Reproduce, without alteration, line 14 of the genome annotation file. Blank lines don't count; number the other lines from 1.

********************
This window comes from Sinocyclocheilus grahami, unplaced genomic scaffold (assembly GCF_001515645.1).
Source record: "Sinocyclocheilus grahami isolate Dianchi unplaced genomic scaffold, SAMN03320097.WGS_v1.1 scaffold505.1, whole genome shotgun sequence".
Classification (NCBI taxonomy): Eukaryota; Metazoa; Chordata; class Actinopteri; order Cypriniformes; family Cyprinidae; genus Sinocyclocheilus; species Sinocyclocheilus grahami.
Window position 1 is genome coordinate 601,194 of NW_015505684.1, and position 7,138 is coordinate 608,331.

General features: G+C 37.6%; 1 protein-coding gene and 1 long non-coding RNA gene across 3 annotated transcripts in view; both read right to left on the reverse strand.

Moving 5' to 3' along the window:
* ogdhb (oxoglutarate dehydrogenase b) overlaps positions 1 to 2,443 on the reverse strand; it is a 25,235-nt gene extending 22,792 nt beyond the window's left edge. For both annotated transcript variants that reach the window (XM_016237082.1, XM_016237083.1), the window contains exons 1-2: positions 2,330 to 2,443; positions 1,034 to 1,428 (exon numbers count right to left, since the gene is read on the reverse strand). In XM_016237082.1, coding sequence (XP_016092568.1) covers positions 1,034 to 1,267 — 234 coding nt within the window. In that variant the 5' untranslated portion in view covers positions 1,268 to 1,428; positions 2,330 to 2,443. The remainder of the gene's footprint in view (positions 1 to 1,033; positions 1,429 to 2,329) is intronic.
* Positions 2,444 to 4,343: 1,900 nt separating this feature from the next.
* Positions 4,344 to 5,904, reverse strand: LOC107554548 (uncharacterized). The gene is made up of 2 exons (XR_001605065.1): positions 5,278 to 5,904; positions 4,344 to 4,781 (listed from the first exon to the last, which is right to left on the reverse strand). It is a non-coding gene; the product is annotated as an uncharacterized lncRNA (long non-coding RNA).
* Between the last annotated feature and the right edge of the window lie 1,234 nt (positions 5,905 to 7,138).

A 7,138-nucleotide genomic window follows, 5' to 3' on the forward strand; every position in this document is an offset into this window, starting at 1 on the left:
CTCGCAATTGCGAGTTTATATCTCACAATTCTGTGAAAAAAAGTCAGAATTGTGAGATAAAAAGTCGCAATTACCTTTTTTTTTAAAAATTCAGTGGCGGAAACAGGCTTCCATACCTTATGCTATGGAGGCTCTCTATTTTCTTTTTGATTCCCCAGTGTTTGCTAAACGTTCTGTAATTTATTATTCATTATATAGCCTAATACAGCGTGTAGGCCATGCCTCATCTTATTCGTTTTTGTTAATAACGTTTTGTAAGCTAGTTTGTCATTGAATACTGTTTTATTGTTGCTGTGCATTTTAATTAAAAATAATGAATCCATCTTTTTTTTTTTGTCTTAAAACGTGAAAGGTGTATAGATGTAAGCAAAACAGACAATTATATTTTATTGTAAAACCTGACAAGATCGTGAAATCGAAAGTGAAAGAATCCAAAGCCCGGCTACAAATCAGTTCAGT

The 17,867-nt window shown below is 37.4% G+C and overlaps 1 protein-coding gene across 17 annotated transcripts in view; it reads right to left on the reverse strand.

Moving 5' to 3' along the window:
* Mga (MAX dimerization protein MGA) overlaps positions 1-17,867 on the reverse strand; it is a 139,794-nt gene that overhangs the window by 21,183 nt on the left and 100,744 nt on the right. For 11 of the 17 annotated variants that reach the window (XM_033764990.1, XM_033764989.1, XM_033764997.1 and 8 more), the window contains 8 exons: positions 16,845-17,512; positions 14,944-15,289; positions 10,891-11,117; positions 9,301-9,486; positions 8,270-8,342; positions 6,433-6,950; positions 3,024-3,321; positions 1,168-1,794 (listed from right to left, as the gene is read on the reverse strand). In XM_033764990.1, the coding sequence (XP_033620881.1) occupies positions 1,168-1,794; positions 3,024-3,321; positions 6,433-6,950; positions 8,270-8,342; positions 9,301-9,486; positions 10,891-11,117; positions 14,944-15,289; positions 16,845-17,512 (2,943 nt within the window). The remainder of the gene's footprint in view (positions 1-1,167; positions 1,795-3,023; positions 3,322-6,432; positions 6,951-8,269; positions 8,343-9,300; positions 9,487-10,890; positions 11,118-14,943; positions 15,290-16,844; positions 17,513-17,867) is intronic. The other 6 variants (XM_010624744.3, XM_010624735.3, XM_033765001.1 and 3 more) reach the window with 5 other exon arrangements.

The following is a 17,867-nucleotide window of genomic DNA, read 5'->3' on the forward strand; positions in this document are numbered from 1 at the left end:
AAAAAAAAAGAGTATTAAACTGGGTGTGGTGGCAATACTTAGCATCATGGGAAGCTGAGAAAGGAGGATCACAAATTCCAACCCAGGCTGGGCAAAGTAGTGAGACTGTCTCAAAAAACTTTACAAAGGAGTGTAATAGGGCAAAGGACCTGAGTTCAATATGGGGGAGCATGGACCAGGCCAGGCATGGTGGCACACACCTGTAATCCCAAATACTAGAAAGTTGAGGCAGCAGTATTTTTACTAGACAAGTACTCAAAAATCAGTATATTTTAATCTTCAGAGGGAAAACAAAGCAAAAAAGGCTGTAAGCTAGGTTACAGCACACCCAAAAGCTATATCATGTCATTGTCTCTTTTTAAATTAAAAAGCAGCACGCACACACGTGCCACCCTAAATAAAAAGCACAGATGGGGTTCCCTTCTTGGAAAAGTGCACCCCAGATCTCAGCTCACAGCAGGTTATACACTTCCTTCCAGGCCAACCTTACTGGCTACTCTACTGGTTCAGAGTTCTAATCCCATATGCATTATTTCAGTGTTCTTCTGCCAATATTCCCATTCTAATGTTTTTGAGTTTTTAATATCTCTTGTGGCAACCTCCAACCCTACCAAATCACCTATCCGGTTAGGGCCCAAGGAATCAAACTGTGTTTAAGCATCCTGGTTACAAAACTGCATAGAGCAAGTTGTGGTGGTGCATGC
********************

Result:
Moving 5' to 3' along the window: